I had been thinking about this for a long time.

In May of 2018 I cycled from North Dakota to Georgia. I went through Minnesota, Wisconsin, Illinois, Tenessee, Alabama, then ended in Atlanta, Georgia. It was only 5 short months after finishing my skate across the country, and I did it on extremely limited funds. It was a fantastic trip, but one thing stuck to me during the whole thing: what next?

I already knew what was next. When I stopped in Wisconsin at a kind person’s house along the Mississippi, they told me that normally they don’t get cyclists going through – they got kayakers or paddlers in general. Apparently, and I had never known this, people frequently kayaked along the Mississippi from Itasca State Park in Minnesota to the Gulf of Mexico way down south. I had never even considered it, but the more stories I was told of people passing through, the more it stuck with me.

I knew I was an accomplished endurance athlete. I managed four 100-mile rides on my cycle trip that took less than two weeks and made an incredible pace that surprised me to no end because it had been nearly a decade since I even sat on a bike. Despite all the seat rash, tired calves, and bugged out or sweaty days, I pushed on. I took no rest days and had time to spare before then skateboarding 188 miles in the direction I came from. Seeing my prowess on a method of transportation I didn’t necessarily covet gave me the idea that kayaking the Mississippi was, without a doubt, the next adventure for me.

I read a story about a guy who had just cycled the California coast, then realized he still had time from his work leave to keep going once it was over. He booked a flight to Minneapolis the next day, rented a kayak, and got moving. I found that to be extremely inspiring because not only did he completely skip the planning phase of the adventure, but he also did it on a whim. The same whim I had when I was feeling as if the world just wasn’t the same after skating across the USA. It’s this unmistakable itchy feeling you get day and night until you say, “I gotta get out of here.”

I think Caroline and I have been feeling that all over again. I’ve settled quite a bit more into my career, using everyday skills to get better however I can from behind my desk and three monitors. Caroline has been cooped inside recovering from ACL surgery, and the common denominator between us is that the adventure is gone.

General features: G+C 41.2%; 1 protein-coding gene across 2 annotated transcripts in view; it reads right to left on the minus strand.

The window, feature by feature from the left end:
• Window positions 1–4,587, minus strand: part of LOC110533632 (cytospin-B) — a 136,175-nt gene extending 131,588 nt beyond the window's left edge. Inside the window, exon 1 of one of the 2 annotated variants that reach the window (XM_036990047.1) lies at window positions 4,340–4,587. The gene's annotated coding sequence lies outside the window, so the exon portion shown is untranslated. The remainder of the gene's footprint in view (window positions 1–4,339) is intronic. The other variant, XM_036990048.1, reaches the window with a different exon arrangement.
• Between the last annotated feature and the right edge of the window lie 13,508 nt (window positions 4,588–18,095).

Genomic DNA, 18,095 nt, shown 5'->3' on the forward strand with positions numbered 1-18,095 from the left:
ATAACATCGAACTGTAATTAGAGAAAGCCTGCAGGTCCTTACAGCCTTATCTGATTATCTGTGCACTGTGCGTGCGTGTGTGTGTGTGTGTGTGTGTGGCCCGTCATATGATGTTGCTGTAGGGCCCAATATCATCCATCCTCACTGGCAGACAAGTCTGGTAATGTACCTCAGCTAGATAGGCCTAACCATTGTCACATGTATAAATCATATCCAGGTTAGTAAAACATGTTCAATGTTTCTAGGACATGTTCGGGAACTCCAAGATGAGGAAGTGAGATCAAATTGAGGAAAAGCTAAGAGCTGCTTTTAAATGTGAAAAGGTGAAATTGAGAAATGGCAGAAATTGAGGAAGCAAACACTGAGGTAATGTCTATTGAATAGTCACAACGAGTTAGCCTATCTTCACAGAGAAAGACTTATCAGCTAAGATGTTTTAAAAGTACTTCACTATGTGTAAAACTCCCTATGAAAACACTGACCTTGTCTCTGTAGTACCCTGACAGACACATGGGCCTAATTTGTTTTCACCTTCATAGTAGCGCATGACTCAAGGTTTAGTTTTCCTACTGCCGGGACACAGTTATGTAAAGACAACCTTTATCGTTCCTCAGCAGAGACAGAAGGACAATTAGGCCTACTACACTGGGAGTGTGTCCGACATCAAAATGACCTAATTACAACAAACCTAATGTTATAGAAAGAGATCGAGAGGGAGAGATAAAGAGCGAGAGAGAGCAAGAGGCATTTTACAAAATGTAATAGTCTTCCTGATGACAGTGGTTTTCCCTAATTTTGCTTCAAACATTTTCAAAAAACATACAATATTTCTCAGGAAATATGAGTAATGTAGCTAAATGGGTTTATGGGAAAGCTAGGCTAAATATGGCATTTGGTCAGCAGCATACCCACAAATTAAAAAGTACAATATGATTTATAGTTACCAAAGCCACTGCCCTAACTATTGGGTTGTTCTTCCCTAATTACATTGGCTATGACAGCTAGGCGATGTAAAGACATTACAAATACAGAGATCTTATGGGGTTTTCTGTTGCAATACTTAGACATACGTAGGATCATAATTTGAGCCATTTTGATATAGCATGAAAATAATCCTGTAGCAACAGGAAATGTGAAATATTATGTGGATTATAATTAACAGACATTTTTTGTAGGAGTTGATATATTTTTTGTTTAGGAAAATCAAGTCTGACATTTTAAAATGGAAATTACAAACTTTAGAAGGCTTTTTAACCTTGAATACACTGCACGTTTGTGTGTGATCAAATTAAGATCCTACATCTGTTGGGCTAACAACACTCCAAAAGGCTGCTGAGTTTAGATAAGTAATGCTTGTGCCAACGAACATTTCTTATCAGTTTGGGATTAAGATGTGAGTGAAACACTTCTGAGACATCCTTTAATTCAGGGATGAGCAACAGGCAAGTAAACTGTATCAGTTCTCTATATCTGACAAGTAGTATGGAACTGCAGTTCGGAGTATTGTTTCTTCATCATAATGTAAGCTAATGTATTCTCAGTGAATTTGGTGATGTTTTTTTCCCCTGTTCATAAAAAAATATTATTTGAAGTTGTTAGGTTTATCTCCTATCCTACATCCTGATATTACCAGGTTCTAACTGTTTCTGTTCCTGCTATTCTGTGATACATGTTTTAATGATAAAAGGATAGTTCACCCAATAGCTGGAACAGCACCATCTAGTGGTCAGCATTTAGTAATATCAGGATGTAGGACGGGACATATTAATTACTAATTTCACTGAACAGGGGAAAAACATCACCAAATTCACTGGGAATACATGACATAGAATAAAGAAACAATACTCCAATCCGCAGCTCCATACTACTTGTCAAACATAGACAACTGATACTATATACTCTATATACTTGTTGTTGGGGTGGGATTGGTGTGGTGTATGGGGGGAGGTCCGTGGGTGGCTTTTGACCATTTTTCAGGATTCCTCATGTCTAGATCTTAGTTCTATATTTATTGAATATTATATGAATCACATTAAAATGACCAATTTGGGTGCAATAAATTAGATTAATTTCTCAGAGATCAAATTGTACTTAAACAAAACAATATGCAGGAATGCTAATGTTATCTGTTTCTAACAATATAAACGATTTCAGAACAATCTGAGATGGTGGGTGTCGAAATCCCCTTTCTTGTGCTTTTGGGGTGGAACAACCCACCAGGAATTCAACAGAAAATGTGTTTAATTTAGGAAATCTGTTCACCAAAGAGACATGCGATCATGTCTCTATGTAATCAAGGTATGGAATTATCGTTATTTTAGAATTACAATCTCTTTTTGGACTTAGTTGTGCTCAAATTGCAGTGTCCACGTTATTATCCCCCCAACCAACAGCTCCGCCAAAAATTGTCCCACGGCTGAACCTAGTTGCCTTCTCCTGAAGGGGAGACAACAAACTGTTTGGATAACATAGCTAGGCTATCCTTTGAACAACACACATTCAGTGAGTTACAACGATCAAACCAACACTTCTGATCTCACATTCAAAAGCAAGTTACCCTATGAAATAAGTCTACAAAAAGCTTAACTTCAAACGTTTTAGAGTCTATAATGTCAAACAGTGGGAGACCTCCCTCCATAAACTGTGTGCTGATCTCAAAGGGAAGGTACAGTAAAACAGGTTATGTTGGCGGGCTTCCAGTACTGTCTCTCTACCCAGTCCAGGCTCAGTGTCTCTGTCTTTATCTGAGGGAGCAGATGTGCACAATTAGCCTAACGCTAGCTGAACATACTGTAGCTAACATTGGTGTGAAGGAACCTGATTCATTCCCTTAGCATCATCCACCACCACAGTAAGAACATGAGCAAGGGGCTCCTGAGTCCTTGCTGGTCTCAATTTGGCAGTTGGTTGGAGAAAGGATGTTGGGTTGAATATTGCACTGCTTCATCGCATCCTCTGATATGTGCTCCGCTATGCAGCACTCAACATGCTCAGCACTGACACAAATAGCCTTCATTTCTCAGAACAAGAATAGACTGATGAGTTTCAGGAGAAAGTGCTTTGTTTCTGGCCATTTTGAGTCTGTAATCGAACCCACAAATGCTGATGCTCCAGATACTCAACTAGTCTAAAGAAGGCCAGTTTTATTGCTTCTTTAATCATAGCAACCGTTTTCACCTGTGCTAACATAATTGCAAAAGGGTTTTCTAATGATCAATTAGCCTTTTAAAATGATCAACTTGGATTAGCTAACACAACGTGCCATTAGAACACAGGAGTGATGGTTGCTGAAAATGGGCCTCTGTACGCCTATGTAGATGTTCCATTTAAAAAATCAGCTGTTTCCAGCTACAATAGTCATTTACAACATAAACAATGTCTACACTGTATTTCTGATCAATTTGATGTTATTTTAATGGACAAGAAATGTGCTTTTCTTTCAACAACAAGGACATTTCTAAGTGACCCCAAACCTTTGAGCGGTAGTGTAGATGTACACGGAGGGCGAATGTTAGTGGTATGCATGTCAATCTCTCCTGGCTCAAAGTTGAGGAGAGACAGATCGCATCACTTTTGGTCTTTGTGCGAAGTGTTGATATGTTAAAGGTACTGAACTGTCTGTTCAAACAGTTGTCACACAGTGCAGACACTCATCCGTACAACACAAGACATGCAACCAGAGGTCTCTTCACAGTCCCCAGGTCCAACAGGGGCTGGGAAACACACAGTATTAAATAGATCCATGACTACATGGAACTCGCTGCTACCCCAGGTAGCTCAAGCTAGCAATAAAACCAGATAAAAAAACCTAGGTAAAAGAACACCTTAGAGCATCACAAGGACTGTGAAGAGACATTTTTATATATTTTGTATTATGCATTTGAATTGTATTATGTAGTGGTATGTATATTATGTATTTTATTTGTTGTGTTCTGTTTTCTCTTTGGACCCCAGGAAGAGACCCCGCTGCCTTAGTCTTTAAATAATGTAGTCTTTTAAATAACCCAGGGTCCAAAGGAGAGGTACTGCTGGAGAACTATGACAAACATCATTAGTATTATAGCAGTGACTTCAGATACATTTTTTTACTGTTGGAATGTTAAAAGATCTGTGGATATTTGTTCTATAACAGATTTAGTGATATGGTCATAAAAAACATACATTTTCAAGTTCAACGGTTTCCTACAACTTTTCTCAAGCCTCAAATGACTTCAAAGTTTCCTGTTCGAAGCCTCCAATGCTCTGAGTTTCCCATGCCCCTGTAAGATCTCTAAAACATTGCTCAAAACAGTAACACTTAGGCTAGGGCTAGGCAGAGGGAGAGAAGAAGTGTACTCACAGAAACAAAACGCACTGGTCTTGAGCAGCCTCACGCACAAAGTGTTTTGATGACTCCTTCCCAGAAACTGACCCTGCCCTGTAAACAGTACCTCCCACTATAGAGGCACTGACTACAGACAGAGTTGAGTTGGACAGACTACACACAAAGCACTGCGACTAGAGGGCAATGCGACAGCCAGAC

Our lives have become quite codependent, however. We can’t just pick up and go. We pay rent now, and I work 40 hours a week. We have two cats, and a large space to occupy us with cleaning and preparing for whatever happens. It just wouldn’t be feasible, though it would be possible, to get up and head out on another adventure.

So this is my first step. I’ve decided that in the summer 2021 I will kayak the Mississippi River from Itasca State Park to New Orleans. 2021 seems so far, considering the turn of the decade was…today, but in reality, it’s a fantastic goal to set for me. I’ve been so preoccupied with training for Ultraskate and planning trips (or just paying for them in my case) that I can buffer the time with legitimate training. Once I achieve all my other goals, this one will replace them. So where now I am putting a major focus on leg strength and endurance, I can shift eventually to the upper body and especially core strength. I can take mini-trips, for the practical application, and I can gather gear in the interim.

I know nothing about kayaking. When my friend Brian drowned after falling into a quarry in my hometown back in 2007, I developed an irrational and unhealthy fear of dark water. That has eventually exasperated into thalassophobia and submechanophobia, but what better way to confront those demons than to spend two months on the water facing certain death? It’s not drowning that scares me (though that would be horrible) – it’s the darkness and the unknown that comes with it. The Mississippi will toss me in barges with delivery ships, in tiny alcoves with water mocassins, and on top of everything else my fingers don’t want to type while my brain thinks of them.

One thing that separates this trip from any other is that there isn’t much of a course to plan. I could look at each day and try to see how far and where to stop each day, but since I’m a novice paddler as it is with a penchant for training, it would be useless. The better thing to do for now would be to start following other traveler’s stories. Who finished? Who didn’t? Why? There’s a lot of unknowns and I’d be remiss if I didn’t put care into learning about them. The next step after that is to slowly start building a gear list and keep tabs open to check the classifieds in case there’s a sale. One thing I learned about these adventures is that you definitely don’t need the best gear or the most gear. But it sure does help.

So with a trip nearly 1.5 years away and a hunger to get there, the best thing to do is to stay humble, stay hungry, and stay interested. Avoiding things that will delay the trip or make it impossible is probably the number one thing I can do for myself until the planning part becomes necessary. All in all, I’m just glad that of the millions of ideas I’ve had, the ones I’ve always followed through on have been these adventures. Needless to say – I’m looking forward to it.